The strength within

Published July 19, 2023
The writer is a litigator based in Islamabad.
The writer is a litigator based in Islamabad.

THE resilience of people is awe-inspiring. In the darkest of crannies and nooks, the strength that is within us can lead to us to light. In individuals, that tiny flicker of light can give rise to unprecedented amounts of courage, energy, kindness and joy. In the lives of nations, the resilience of its peoples, if led through the halls of principle, can lead to tolerance, magnanimity, stability and democratic values.

Unfortunately, in Pakistan, we have an uncharitable tendency to discount much of the suffering and the long-term trauma that ordinary individual citizens face. It would be accurate to say that the most ordinary of people lead, in the most ordinary of circumstances, the most extraordinary of lives. It is certainly most extraordinary of them to face up to a barrage of challenges such as terrorism, poverty, the worsening political and economic stability, testing their resilience in everyday life. One such challenge which silently gnaws at the heart of one in 10 menstruating women in the world is endometriosis. This disease which affects some 200 million women in the world literally eats into the very insides of a person and drains the physical and mental strength with which they face the world.

Endometriosis is a condition where tissue similar to that found in the lining of the womb grows elsewhere in the body, such as on the ovaries and in the fallopian tubes. Symptoms can include lower abdomen or back pain, severe pain during periods, pain during intercourse, bowel and bladder symptoms, and fertility problems. The symptoms can vary for different women, with some more severely affected than others.

Endometriosis can have a significant impact on some women’s lives. It is a debilitating condition characterised primarily with intense pain with no cure. The level of pain can not only cause fainting in those living with endometriosis but also take a mental toll and can cause complete paralysis in social and domestic functioning. Yet, they are there, living, working, and existing with us in our homes, social spaces and workplaces.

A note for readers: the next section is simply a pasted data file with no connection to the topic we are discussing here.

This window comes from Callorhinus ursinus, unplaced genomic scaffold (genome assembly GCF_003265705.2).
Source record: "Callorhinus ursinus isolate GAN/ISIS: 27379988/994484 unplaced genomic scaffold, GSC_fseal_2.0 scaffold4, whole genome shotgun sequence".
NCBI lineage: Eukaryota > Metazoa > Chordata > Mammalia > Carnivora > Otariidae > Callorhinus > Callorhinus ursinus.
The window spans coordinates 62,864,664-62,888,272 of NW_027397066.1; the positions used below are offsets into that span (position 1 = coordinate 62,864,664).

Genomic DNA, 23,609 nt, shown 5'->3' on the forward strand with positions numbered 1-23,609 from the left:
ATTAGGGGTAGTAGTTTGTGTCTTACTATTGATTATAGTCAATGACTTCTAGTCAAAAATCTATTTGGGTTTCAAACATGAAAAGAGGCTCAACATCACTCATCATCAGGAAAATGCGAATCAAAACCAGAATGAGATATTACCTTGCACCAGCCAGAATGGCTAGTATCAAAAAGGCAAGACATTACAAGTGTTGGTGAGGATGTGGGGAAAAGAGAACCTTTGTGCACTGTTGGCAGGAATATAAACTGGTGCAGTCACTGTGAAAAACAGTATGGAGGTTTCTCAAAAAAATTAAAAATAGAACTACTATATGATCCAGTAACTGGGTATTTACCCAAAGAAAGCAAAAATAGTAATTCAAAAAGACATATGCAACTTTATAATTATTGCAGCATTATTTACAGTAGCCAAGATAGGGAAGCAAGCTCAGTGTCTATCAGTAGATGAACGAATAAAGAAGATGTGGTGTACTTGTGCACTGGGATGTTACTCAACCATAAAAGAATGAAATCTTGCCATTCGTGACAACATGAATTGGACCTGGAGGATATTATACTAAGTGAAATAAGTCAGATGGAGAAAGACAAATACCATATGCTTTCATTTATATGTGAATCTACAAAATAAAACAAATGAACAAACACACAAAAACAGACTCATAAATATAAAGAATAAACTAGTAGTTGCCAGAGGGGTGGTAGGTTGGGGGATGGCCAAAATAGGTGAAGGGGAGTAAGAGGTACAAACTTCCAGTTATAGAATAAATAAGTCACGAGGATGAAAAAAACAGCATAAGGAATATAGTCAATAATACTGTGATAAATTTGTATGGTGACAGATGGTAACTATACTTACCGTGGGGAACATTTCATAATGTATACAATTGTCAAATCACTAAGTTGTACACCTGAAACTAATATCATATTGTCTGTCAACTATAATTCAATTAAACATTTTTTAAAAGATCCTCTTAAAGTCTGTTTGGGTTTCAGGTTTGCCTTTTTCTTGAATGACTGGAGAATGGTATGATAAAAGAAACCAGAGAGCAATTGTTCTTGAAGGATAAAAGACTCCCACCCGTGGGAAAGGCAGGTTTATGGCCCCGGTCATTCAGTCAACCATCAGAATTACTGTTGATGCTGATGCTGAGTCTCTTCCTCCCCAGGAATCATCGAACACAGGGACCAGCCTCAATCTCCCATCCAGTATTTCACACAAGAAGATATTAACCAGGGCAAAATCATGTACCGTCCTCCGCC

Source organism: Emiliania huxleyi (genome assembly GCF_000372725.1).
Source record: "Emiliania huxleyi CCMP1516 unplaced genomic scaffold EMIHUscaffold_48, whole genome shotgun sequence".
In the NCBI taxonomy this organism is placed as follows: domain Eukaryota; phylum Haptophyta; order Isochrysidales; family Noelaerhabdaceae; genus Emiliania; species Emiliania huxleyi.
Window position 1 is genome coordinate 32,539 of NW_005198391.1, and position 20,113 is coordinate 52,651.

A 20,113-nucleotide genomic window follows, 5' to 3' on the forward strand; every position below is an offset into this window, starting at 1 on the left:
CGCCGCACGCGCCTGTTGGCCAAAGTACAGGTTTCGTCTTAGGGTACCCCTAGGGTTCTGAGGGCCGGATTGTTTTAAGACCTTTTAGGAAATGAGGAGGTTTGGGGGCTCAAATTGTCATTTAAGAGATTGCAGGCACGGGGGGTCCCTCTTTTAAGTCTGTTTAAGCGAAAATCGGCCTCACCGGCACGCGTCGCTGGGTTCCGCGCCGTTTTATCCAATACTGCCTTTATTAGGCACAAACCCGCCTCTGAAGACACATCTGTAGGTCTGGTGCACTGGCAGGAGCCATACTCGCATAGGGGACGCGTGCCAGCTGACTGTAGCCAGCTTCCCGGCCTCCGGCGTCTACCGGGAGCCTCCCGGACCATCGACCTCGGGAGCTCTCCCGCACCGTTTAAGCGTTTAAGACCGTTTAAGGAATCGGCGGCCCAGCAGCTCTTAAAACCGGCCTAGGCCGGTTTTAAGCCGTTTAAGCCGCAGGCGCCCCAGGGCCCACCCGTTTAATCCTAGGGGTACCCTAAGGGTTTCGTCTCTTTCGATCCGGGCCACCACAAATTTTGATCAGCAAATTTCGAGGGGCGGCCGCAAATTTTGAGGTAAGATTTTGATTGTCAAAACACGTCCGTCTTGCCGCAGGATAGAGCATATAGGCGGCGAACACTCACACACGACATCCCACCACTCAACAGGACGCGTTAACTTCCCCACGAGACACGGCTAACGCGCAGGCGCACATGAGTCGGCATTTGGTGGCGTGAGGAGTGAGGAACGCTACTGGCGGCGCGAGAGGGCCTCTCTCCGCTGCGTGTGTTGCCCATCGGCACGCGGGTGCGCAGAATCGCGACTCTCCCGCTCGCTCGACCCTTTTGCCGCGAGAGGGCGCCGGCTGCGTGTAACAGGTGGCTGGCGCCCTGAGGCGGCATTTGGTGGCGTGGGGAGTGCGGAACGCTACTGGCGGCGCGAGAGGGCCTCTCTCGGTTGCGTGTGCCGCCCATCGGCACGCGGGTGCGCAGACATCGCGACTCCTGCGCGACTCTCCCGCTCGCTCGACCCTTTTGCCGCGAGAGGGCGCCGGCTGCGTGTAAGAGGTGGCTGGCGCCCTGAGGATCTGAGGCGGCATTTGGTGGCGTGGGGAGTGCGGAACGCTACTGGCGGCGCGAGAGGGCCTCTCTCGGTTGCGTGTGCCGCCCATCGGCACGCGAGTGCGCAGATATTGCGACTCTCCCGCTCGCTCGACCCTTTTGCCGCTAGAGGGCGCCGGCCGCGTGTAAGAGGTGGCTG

Endometriosis is not a rare disease in Pakistan.

The amount of energy that they expend on just functioning and adding to our productivity as a society is colossal. Endometriosis is not a rare disease in Pakistan, it is estimated that some 25 per cent of all laparoscopies done in the country find traces of endometriosis. A condition that has such a vast impact upon the lives of such a huge number of women needs to be addressed. Yet, this disease remains shrouded because many doctors are misinformed about the disease; then there is a major lack of awareness, funding, research into diagnosis coupled with the cultural silence and taboo around women’s bodies, menstrual cycles and health.

The resilience of patients of endometriosis is not only to be admired but should be taken as a source of inspiration to take action as a society and state which attempts to grant its citizens the rights with which they can enjoy a safe, respectful and healthy life. Yes, Pakistan does not have an explicit right to health enshrined in the Constitution. We do, however, have a jurisprudence developed around Articles 9 and 14 of the Constitution to guarantee the right to healthcare to ensure the highest attainable standard of physical and mental health. The Supreme Court has recently stressed on the availability of access to all kinds of medical services to everyone without discrimination. Endometriosis and its affectees on the other hand remain under the radar and the shroud of societal invi­sibility not only denies them proper healthcare but also recognition of their pain. However, the state is obligated under the dictates of its moral and political authority to grant them not only that recognition but also cater to and facilitate them with its resources.

It is partly because of this, that the US Congress passed a law to get funding into endometriosis research programmes. There is also the Endometriosis CARE Act of 2022 introduced in the Congress attempting to get more funding and raise awareness and education with respect to endometriosis. Considering that many are unaware of endometriosis, such targeted legislation is a good starting point. In Pakistan, we recently had the 2020 Rights of Persons with Disability Act; however, endometriosis is not considered a disability to enable women to get benefit of the legislation. What is needed is research backed by legislation attempting to understand not only the disease but also to counter the multidimensional barricades that such women face to properly realise their right to health in combating this disease.

The writer is a litigator based in Islamabad.

mohsin.masood@ajuris.com.pk

Published in Dawn, July 19th, 2023

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